Referring now to FIGS. 2-3, the structural details of cannula sleeve 102 will be discussed. At its proximal end, cannula sleeve 102 contains a flange 106 with an attachment mechanism 108 that sealingly mates with cannula housing 104. The inside circumference of flange 106 defines a circular opening 110 that makes a transition 112 to a reduced-diameter longitudinal circular throughhole 114. Cannula sleeve 102 defines longitudinal axis “a” and is generally cylindrically-shaped as shown. The wall of cannula sleeve 102 has a generally uniform thickness.
Cannula housing 104 may be readily mounted to the proximal end of cannula sleeve 102. Cannula housing 104 typically incorporates a seal which provides a substantial seal between a body cavity of a patient and the outside atmosphere both during insertion and removal of an instrument through the cannula. In this manner, insufflation gases are prevented from escaping through the trocar assembly to the outside environment. One seal mechanism contemplated is the mechanism disclosed in commonly assigned U.S. Pat. No. 5,603,702 entitled, “Valve System for Cannula Assembly”, which issued Feb. 18, 1997 the contents of which are hereby incorporated by reference. Other housing sealing, and locking configurations are also envisioned for cannula 100.
The attachment mechanism 108 of cannula sleeve 102 preferably includes threads that sealingly engage corresponding internal threads (not shown) of housing 104, however, other attachment mechanisms, including bayonet locking mechanisms, snap fit structure, adhesives are also contemplated. The preferred threaded configuration of the present invention thus provides an easy means for assembly, sealing, and subsequent sterilization. The distal end of cannula sleeve 102 includes a tapered portion 116 that reduces the thickness of the wall of sleeve 102 and an air hole approximately 0.5 inches from the distal end.
Cannula 100 is configured to be used in various tissue layers encountered during endoscopic procedures, to include both in vivo in humans and animals as well as in vitro applications.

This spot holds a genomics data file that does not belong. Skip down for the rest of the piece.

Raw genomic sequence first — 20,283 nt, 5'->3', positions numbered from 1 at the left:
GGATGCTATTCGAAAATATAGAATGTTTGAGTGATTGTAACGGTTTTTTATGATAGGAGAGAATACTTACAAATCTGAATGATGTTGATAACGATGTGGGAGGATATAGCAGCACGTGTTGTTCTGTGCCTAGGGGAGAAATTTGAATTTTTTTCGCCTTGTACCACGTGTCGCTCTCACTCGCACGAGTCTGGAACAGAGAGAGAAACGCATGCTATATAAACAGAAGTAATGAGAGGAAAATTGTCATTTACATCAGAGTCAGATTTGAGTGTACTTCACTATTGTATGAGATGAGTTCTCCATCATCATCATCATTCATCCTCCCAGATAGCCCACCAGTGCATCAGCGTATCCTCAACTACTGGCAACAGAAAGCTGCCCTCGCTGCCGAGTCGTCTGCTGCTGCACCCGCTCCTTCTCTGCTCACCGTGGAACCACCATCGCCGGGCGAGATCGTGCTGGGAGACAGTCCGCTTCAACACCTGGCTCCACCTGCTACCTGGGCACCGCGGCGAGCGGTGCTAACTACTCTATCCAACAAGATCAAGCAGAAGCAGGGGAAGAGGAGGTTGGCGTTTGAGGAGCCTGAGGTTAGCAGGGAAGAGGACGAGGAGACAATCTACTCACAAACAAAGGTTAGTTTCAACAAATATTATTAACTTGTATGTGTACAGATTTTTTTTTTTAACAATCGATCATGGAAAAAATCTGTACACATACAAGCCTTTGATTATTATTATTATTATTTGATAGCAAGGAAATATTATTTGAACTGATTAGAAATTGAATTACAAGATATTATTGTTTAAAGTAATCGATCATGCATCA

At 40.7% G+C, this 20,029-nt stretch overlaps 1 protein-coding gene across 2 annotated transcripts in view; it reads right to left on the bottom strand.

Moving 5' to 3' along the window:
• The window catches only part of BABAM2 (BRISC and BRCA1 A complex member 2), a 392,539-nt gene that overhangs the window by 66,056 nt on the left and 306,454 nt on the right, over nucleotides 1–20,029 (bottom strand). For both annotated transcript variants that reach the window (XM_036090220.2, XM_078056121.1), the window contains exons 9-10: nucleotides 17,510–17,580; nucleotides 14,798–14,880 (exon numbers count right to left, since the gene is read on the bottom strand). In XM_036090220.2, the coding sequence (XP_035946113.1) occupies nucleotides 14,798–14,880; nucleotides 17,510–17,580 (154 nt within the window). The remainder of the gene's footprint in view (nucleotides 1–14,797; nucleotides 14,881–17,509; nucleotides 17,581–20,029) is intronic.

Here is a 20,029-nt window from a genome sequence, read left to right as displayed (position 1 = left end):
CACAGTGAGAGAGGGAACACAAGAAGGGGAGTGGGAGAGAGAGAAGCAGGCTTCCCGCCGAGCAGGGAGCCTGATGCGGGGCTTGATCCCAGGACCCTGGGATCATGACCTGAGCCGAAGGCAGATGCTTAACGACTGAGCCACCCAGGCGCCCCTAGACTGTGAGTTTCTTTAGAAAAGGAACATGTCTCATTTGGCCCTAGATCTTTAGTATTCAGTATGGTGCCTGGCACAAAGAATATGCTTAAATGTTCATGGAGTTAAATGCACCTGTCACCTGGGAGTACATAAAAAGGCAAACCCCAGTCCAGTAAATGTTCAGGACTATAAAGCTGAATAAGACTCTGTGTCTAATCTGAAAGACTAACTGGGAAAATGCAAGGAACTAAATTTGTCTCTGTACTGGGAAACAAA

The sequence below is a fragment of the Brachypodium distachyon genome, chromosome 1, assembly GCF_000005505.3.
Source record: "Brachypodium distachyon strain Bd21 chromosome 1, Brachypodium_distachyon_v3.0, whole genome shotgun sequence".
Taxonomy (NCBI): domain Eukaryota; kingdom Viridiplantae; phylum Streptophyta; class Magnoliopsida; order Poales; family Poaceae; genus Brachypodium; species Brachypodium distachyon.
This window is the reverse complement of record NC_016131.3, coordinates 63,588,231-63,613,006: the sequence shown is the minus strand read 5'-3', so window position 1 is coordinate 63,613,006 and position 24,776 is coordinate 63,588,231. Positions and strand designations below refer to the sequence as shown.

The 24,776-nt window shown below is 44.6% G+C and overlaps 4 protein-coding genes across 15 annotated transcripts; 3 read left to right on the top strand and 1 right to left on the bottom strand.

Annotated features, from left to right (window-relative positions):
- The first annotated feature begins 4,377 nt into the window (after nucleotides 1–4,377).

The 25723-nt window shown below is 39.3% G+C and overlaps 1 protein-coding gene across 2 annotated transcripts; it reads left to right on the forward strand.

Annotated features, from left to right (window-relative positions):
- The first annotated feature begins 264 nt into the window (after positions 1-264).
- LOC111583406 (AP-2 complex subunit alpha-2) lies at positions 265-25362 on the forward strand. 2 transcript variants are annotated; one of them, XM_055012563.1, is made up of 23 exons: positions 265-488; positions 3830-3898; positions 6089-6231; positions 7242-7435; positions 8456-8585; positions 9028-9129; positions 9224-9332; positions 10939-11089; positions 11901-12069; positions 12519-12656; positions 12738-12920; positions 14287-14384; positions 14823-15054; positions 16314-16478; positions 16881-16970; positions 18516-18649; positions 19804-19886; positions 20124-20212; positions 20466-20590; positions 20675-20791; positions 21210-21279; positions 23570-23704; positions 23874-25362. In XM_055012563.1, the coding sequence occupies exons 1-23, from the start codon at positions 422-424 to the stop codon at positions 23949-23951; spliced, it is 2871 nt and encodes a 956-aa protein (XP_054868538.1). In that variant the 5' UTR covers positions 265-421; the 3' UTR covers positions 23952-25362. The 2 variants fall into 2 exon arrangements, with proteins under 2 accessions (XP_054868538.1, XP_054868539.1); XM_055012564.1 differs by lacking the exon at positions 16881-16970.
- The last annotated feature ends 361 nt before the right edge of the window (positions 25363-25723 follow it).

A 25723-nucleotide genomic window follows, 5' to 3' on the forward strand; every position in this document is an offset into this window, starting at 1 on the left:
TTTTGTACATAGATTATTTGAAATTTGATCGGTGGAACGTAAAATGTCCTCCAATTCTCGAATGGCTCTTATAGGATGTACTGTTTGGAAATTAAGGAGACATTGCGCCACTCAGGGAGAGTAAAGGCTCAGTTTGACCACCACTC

The following example illustrates the practice of the present invention:
A polyarylsulfone commercially sold under the tradename Radel™, R-5000 by Amoco Performance Products, Inc. was injection molded and machined to form cannulas in the configuration of the present disclosure, such as 5, 10, 11, and 12 mm diameters and standard lengths. The cannulas under test were production representative and possessed sufficient strength to support penetrating tissue layers, act as a conduit for a trocar, support minimally invasive surgery, and provide a seal with other instrumentation to prevent the passage of undesirable fluids into or out of the invasive surgery after repeated sterilization cycles. The cannulas were subjected to over 100 autoclave sterilization test cycles which approximates the number of times a reusable cannula is sterilized during a typical year's usage. The experimental results after 100 autoclave cycles showed no degradation to the mechanical strength of the cannulas or their ability to provide an adequate seal when attached to the Versaport™ disposable housing/seal system, or its equivalent, and thus validated the ability of this configuration to support surgical procedures after a typical year's usage.
Although the illustrative embodiments of the present disclosure have been described herein with reference to the accompanying drawings, it is to be understood that the disclosure is not limited to those precise embodiments, and that various other changes and modifications may be affected therein by one skilled in the art without departing from the scope or spirit of the disclosure. All such changes and modifications are intended to be included within the scope of the disclosure.
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|International Classification||A61B17/00, A61L31/06, A61L31/00|
|Aug 21, 2000||AS||Assignment|
Owner name: TYCO HEALTHCARE GROUP LP, CONNECTICUT
Free format text: ASSIGNMENT OF ASSIGNORS INTEREST;ASSIGNORS:SORRENTINO, GREG;MOZDZIERZ, PATRICK;REEL/FRAME:011024/0594;SIGNING DATES FROM 20000523 TO 20000525
|Nov 26, 2007||FPAY||Fee payment|
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|Dec 3, 2007||REMI||Maintenance fee reminder mailed|
|Nov 23, 2011||FPAY||Fee payment|
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|Oct 2, 2012||AS||Assignment|
Owner name: COVIDIEN LP, MASSACHUSETTS
Free format text: CHANGE OF NAME;ASSIGNOR:TYCO HEALTHCARE GROUP LP;REEL/FRAME:029065/0448
Effective date: 20120928